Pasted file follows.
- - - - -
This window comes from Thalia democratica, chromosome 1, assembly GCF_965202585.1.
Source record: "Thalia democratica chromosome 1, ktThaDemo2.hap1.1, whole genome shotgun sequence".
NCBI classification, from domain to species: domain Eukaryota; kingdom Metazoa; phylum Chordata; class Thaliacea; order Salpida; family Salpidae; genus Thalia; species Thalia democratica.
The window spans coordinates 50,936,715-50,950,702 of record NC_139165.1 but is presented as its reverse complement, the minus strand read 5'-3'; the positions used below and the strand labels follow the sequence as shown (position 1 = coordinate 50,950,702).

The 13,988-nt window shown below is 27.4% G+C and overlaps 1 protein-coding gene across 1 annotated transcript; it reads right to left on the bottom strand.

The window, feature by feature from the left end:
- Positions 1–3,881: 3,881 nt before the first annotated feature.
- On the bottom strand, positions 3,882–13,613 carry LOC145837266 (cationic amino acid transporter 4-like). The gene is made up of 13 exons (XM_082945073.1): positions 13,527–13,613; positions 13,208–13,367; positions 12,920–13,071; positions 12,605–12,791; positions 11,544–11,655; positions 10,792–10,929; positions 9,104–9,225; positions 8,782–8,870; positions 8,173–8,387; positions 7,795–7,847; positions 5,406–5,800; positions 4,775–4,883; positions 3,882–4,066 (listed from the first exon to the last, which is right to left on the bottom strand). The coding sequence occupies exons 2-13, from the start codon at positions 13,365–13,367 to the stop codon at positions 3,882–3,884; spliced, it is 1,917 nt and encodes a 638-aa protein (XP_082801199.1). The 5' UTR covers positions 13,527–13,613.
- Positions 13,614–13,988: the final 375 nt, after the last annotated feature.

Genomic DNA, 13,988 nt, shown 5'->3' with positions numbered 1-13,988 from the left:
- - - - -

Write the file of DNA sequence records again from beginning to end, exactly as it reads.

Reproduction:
This window comes from Thalia democratica, chromosome 1, assembly GCF_965202585.1.
Source record: "Thalia democratica chromosome 1, ktThaDemo2.hap1.1, whole genome shotgun sequence".
NCBI classification, from domain to species: domain Eukaryota; kingdom Metazoa; phylum Chordata; class Thaliacea; order Salpida; family Salpidae; genus Thalia; species Thalia democratica.
The window spans coordinates 50,936,715-50,950,702 of record NC_139165.1 but is presented as its reverse complement, the minus strand read 5'-3'; the positions used below and the strand labels follow the sequence as shown (position 1 = coordinate 50,950,702).

The 13,988-nt window shown below is 27.4% G+C and overlaps 1 protein-coding gene across 1 annotated transcript; it reads right to left on the bottom strand.

The window, feature by feature from the left end:
- Positions 1–3,881: 3,881 nt before the first annotated feature.
- On the bottom strand, positions 3,882–13,613 carry LOC145837266 (cationic amino acid transporter 4-like). The gene is made up of 13 exons (XM_082945073.1): positions 13,527–13,613; positions 13,208–13,367; positions 12,920–13,071; positions 12,605–12,791; positions 11,544–11,655; positions 10,792–10,929; positions 9,104–9,225; positions 8,782–8,870; positions 8,173–8,387; positions 7,795–7,847; positions 5,406–5,800; positions 4,775–4,883; positions 3,882–4,066 (listed from the first exon to the last, which is right to left on the bottom strand). The coding sequence occupies exons 2-13, from the start codon at positions 13,365–13,367 to the stop codon at positions 3,882–3,884; spliced, it is 1,917 nt and encodes a 638-aa protein (XP_082801199.1). The 5' UTR covers positions 13,527–13,613.
- Positions 13,614–13,988: the final 375 nt, after the last annotated feature.

Genomic DNA, 13,988 nt, shown 5'->3' with positions numbered 1-13,988 from the left: